Union and Immigration at loggerheads on eve of public service strike


Antagonism between the major public sector union and the Department of Immigration and Border Protection (DIBP) has reached critical levels on the eve of widespread public service strikes.

The Community and Public Sector Union (CPSU) said that the Department’s latest proposed enterprise agreement “sunk to a new low” by retaining cuts to working rights, conditions and allowances and reducing the pay increase offered from 6 per cent to 4.7 per cent over three years.

But the Department has hit back, insisting that its latest pay offer is between 6.4 per cent and 10.7 per cent for “the majority of staff.”

The DIBP’s 13,500 staff have been waiting for a pay rise since 2013 but the public sector enterprise bargaining agreement process has dragged on for them – and many others – with a promise there will be no back pay.

In March this year, union members resoundingly rejected the Department’s offer of 6 per cent over three years, with 81 per cent of votes cast saying ‘no’.

An earlier offer in September 2015 of 3.4 per cent over three years (one of the lowest in the Australian Public Service) was rebuffed by 91 per cent of staff who voted.

Discontentment has been bubbling up within the ranks of the DIBP for a while. CPSU members staged a 24-hour strike on Friday August 12, which included the country’s international airports, and the union has promised “more action” in the months to come.

Union National Secretary Nadine Flood said the recently tabled offer had “achieved the near impossible by further stoking the anger of staff” and aggravated an already tense situation.

“This offer is worse for thousands of staff than the one they overwhelmingly rejected six months ago, still stripping away the rights and conditions of all staff while cutting take-home pay for some,” Flood said.

“CPSU supports pay parity but not at the expense of some staff still facing actual cuts to their current take-home pay while others will get just 4.7 per cent total from 2014 to 2019, or less than 1 per cent per year.”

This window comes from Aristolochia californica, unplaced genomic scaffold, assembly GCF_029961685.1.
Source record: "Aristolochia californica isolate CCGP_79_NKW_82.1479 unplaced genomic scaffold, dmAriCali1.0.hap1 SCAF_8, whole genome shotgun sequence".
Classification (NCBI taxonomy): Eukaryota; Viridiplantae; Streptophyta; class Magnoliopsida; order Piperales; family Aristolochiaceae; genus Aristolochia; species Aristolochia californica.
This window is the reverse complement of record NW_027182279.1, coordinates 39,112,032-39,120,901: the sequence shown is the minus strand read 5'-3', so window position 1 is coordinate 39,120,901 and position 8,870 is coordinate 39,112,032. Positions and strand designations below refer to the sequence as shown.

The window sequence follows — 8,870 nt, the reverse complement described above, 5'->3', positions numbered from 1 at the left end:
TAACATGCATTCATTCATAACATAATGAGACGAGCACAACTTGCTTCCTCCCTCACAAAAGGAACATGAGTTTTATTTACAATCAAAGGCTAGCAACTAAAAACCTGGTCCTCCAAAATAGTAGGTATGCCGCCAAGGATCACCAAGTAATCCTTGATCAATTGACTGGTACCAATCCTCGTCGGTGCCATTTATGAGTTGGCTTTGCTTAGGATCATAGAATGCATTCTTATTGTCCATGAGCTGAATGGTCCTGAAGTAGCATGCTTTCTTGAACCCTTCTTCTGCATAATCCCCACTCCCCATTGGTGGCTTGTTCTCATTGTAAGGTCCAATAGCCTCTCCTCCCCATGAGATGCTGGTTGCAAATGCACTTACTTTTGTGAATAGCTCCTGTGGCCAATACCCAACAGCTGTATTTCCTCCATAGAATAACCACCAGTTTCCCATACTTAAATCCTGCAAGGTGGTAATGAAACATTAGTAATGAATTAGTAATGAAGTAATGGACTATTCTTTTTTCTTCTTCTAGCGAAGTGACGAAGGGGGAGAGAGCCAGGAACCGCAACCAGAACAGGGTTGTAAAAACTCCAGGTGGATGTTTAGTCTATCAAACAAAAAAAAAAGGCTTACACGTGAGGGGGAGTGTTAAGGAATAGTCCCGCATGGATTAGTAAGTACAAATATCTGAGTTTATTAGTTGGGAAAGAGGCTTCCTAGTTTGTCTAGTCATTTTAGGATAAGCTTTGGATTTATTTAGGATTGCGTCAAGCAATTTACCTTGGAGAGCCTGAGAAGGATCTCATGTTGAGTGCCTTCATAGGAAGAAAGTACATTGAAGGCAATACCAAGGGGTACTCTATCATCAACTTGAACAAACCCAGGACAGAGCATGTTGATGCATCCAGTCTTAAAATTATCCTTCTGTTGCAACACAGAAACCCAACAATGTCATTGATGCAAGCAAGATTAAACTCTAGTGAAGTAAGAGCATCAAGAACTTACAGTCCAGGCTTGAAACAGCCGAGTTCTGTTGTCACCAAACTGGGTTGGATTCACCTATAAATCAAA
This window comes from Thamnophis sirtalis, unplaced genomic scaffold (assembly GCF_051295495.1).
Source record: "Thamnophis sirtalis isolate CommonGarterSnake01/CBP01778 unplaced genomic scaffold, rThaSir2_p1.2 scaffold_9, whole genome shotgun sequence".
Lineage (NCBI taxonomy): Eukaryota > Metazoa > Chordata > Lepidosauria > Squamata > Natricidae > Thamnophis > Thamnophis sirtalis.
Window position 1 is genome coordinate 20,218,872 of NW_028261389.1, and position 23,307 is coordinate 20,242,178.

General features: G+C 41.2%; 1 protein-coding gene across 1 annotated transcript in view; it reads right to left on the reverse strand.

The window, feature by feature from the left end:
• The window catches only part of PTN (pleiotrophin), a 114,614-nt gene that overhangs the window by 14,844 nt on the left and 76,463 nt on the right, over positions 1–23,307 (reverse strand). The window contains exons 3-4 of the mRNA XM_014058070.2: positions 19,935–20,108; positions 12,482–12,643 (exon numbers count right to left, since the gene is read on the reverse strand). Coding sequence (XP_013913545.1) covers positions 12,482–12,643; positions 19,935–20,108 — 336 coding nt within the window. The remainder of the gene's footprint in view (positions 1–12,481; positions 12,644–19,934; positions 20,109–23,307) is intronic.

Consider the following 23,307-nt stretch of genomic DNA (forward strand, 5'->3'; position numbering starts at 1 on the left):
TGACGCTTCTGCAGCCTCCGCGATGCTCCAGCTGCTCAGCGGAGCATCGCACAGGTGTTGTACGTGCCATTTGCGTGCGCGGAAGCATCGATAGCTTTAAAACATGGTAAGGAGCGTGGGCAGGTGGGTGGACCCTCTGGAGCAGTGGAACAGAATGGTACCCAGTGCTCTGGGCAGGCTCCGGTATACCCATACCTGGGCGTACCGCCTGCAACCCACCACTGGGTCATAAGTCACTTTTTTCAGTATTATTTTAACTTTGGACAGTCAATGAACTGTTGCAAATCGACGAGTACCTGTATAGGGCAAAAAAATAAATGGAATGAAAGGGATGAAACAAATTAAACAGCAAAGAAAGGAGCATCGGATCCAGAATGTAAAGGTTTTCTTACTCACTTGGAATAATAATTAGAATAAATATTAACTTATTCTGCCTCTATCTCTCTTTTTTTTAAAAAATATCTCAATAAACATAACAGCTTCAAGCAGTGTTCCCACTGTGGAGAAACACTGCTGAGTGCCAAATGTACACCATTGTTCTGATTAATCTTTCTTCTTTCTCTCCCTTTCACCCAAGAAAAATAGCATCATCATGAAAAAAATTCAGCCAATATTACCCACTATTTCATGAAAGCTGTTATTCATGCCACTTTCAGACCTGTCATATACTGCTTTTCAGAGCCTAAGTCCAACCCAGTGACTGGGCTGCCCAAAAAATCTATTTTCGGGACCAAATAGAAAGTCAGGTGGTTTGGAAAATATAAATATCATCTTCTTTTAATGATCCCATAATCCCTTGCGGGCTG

Employment Minister Michaelia Cash recently underlined that the government will not alter its stance; the latest enterprise agreement proposed by the DIBP is likely to be another red rag to union members.

It appears there will be some come back for the government.

Flood said: “Our members are now planning to get the government’s attention, following up on August’s 24-hour strike at international airports and other sites.”

A spokesperson for the Department of Immigration and Border Protection said that the pay offer was a combination of general pay rises applying to all employees and increases to top of range salary rates for all classification levels to address parity concerns raised by staff [Immigration and Customs were merged in 2015].

The spokesperson said “Overall, the offer delivers an average of 6 per cent across the Department” and the Department would continue to protect take home pay through ‘grand-parenting’ of allowances, as proposed in the last offer.

The Department has said that voting on the enterprise agreement would be as soon as possible with further meetings scheduled next week.

This week’s strike includes a handful of DIBP staff who are union members, including some from the Australian Border Force, who will take part in a three-hour stoppage.


The twenty-four hour strike on Friday mostly involves other departments including Medicare, Centrelink, Child Support, the Tax Office, Defence, Agriculture and Water Resources and Prime Minister and Cabinet and will begin from midnight tomorrow (Thursday) and last until midnight on Friday September 9.

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